in an international BBQ cookbook. Cut an onion into quarters and throw
    it into a food processor with a couple cloves of garlic a teaspoon of
    salt and a teaspoon of cumin and about 1/2 tsp black pepper. Smear the
    mixture over a chicken, inside and out and let it sit for an hour. Cook
    it on a rotisserie and baste occasionally with melted butter...or cook
    it in a hot oven. You can use this smear with baked chicken pieces too.

  15. #15
    JL Guest

    Default Re: Roast Chicken

    sf wrote:

    > On Sat, 10 Jul 2010 11:34:24 -0700 (PDT), aem
    > wrote:
    >
    >
    > >On Jul 9, 10:15 pm, Nomen Nescio wrote:
    > >
    > >>I never roast a chicken. I simmer it in water with vegetables.
    > >>It's real yummy like this. If you don't believe me, try it
    > >>some time. [snip]

    > >
    > >How sad. Of course poached chicken is good. So is roast chicken, and
    > >grilled, and red-cooked, and fried, and on and on. When something is
    > >as versatile as chicken why would you ever put one kind in the "never"
    > >category? Pointless self-deprivation is what you're describing. -
    > >aem

    >
    >
    > Norman is a troll, but I can understand the attitude.
    >
    > I used to roast a chicken every so often when I forgot how much I
    > didn't like it. However, a vertical roaster changed my attitude
    > because I was finally able to get crispy skin on all sides with
    > perfectly cooked, juicy meat underneath it.
    >

    Have you tried roasting on a bed of veggies & water?

    i have a little rack that lifts the chicken slightly above the mass of
    choped veggies (carrots, onion, celry, garlic) and lets the meat jusuice
    drip inro the water.

    By the time the chicken is done one has a wonderfull stock in the bottom
    of the roasting pan that can be filtered, defatted and served as is or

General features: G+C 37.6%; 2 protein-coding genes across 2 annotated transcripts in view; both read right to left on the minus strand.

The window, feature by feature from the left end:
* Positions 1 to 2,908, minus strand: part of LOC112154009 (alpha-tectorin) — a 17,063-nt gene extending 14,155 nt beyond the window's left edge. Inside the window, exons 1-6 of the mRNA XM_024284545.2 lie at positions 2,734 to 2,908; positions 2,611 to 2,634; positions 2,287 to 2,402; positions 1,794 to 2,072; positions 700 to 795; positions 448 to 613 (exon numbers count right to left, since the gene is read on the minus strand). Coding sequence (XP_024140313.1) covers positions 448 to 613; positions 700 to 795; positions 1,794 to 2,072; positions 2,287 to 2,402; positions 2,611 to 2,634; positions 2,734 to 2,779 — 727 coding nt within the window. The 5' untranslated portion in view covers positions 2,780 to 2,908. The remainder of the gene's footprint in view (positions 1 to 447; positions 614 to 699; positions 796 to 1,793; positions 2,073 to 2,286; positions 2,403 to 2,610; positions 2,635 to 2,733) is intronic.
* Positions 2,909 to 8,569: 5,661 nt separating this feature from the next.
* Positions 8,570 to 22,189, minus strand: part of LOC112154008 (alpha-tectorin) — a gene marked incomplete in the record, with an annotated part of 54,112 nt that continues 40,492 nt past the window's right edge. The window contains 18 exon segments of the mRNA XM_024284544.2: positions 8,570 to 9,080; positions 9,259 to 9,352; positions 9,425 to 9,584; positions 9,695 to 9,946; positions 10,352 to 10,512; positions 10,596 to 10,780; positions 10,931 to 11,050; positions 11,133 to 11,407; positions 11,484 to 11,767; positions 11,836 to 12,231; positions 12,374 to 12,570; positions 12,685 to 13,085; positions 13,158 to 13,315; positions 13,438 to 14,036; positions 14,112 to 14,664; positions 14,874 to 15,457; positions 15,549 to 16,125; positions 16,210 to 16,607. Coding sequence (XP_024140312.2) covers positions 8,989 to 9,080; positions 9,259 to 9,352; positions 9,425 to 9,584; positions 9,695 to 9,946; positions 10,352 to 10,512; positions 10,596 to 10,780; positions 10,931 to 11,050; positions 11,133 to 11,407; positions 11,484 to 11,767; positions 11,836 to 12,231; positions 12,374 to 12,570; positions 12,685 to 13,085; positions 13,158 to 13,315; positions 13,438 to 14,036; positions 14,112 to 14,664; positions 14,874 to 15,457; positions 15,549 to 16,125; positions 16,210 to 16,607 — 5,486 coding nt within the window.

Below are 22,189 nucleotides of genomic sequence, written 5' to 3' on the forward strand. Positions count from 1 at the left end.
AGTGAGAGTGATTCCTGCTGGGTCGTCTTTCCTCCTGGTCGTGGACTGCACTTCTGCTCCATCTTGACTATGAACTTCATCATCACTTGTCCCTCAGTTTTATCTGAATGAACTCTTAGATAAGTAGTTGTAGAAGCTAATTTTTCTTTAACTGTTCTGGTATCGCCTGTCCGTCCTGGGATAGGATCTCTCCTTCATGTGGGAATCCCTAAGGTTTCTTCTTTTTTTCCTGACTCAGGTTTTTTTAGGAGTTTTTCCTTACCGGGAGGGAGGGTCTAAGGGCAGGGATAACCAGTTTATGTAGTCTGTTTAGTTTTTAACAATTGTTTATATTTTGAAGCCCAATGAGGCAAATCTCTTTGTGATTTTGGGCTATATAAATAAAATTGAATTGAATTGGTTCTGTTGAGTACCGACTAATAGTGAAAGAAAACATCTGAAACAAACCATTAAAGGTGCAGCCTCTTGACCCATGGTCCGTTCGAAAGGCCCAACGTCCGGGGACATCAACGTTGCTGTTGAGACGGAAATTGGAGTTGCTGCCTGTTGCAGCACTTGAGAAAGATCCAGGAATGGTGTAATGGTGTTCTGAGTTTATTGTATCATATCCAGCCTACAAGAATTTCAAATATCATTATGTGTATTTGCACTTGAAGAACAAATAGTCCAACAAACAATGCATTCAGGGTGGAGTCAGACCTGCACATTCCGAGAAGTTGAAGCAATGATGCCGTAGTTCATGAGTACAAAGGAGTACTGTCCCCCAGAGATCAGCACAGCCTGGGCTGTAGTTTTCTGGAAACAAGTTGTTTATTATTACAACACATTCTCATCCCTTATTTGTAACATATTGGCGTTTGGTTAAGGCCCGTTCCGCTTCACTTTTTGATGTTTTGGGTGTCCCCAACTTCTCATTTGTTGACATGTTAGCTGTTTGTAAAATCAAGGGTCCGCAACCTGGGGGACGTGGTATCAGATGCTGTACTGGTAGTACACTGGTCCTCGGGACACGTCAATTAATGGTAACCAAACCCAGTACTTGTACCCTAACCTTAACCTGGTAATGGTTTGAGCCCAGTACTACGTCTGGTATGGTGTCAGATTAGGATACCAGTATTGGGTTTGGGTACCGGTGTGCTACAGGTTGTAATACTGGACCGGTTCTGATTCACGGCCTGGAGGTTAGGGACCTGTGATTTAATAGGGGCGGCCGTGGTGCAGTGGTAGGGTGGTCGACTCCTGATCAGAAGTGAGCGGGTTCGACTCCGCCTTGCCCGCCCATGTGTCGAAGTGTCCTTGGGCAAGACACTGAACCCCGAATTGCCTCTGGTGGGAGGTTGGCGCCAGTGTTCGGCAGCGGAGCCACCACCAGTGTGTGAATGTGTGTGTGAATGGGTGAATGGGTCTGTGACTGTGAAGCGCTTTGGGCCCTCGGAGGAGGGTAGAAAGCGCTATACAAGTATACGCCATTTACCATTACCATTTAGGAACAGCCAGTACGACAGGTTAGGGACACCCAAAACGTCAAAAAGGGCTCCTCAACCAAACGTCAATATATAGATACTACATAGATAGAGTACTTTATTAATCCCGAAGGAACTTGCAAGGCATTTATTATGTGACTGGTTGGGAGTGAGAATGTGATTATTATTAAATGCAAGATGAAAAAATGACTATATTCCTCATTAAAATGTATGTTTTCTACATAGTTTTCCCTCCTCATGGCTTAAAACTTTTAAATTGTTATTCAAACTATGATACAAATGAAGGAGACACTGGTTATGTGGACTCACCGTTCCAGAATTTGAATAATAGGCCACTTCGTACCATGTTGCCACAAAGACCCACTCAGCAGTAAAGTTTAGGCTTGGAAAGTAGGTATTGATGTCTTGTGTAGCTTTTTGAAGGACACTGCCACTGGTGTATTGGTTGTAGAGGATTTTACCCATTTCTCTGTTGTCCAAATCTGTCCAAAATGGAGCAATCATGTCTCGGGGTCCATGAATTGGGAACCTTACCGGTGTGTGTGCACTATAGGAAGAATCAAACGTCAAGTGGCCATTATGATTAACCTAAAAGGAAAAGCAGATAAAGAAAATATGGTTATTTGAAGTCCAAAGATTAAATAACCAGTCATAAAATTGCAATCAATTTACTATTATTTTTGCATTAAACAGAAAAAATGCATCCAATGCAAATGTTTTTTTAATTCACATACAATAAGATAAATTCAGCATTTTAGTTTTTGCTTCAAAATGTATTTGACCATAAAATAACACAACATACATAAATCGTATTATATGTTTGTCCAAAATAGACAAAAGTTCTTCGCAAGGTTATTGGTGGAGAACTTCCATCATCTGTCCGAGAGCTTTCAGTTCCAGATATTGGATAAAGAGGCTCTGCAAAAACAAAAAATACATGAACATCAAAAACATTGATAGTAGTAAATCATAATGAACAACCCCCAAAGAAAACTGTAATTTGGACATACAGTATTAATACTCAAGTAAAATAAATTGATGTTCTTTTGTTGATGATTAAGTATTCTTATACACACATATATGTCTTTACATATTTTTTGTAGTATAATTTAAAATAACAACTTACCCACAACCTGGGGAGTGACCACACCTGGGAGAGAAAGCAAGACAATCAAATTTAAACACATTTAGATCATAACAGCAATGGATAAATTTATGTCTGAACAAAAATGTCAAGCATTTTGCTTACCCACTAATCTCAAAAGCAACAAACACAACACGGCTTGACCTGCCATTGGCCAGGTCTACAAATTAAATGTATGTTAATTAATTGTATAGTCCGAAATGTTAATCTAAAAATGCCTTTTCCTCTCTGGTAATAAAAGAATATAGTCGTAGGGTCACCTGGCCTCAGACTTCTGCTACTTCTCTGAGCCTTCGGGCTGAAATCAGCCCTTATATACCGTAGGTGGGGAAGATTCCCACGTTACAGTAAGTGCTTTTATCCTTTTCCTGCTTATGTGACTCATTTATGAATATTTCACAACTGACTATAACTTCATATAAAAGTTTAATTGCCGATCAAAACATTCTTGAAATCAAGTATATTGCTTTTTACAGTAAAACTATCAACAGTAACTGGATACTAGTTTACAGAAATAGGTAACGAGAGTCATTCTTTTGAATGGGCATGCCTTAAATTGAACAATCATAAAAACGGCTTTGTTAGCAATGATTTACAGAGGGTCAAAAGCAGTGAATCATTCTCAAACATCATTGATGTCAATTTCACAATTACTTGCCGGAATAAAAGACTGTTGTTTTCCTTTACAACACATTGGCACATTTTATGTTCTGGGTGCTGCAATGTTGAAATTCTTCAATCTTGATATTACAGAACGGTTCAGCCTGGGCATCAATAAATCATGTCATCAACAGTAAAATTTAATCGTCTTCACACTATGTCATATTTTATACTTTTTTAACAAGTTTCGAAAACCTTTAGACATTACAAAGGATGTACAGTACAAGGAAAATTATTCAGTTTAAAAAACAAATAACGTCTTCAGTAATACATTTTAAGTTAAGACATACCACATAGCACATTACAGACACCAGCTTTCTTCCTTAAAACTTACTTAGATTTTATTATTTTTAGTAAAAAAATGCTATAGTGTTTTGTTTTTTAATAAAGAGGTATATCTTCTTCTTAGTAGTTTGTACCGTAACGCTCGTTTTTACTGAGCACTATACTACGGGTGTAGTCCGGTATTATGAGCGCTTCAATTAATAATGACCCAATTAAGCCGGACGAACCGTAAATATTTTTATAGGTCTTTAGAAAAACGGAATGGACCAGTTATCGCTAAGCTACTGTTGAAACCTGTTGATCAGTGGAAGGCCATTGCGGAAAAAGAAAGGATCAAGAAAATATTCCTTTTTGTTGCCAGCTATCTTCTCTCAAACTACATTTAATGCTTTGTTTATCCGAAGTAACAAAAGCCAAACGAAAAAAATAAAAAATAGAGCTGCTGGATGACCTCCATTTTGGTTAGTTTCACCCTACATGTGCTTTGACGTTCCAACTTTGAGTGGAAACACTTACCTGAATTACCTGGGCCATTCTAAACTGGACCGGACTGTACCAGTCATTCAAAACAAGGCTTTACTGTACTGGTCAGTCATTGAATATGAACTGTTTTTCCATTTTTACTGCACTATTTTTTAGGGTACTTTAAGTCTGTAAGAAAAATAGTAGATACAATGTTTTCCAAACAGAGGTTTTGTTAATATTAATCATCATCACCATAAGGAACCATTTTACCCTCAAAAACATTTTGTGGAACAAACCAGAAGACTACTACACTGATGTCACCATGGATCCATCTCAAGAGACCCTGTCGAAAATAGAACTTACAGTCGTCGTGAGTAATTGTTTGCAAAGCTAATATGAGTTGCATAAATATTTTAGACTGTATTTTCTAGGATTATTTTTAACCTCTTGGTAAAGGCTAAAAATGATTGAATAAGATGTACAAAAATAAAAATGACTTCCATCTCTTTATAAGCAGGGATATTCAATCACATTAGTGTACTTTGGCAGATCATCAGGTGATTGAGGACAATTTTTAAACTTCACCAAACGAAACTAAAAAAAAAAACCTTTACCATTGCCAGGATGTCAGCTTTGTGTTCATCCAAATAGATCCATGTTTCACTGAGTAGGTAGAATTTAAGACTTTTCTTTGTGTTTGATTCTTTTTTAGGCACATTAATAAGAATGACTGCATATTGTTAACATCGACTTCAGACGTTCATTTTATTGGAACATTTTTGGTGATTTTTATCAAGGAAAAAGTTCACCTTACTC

thickened with a roux & various additons such as white wine and various
    herbs and spices.

    --

    Mr. Joseph Paul Littleshoes Esq.

    Domine, dirige nos.

    Let the games begin!
    http://fredeeky.typepad.com/fredeeky.../sf_anthem.mp3


  16. #16
    jmcquown Guest

    Default Re: Roast Chicken

    "JL" <[email protected]> wrote in message
    news:477f7$4c38edc9$42357bcf$[email protected]. .
    > sf wrote:
    >
    >> On Sat, 10 Jul 2010 11:34:24 -0700 (PDT), aem
    >> wrote:
    >>
    >>
    >> >On Jul 9, 10:15 pm, Nomen Nescio wrote:
    >> >
    >> >>I never roast a chicken. I simmer it in water with vegetables.
    >> >>It's real yummy like this. If you don't believe me, try it
    >> >>some time. [snip]
    >> >
    >> >How sad. Of course poached chicken is good. So is roast chicken, and
    >> >grilled, and red-cooked, and fried, and on and on. When something is
    >> >as versatile as chicken why would you ever put one kind in the "never"
    >> >category? Pointless self-deprivation is what you're describing. -
    >> >aem

    >>
    >>
    >> Norman is a troll, but I can understand the attitude.
    >>
    >> I used to roast a chicken every so often when I forgot how much I
    >> didn't like it. However, a vertical roaster changed my attitude
    >> because I was finally able to get crispy skin on all sides with
    >> perfectly cooked, juicy meat underneath it.
    >>

    > Have you tried roasting on a bed of veggies & water?
    >
    > i have a little rack that lifts the chicken slightly above the mass of
    > choped veggies (carrots, onion, celry, garlic) and lets the meat jusuice
    > drip inro the water.
    >
    > By the time the chicken is done one has a wonderfull stock in the bottom
    > of the roasting pan that can be filtered, defatted and served as is or
    > thickened with a roux & various additons such as white wine and various
    > herbs and spices.
    >
    > --
    >
    > Mr. Joseph Paul Littleshoes Esq.
    >


    Absolutely! I think (could be wrong, I don't memorize cookbooks) one of the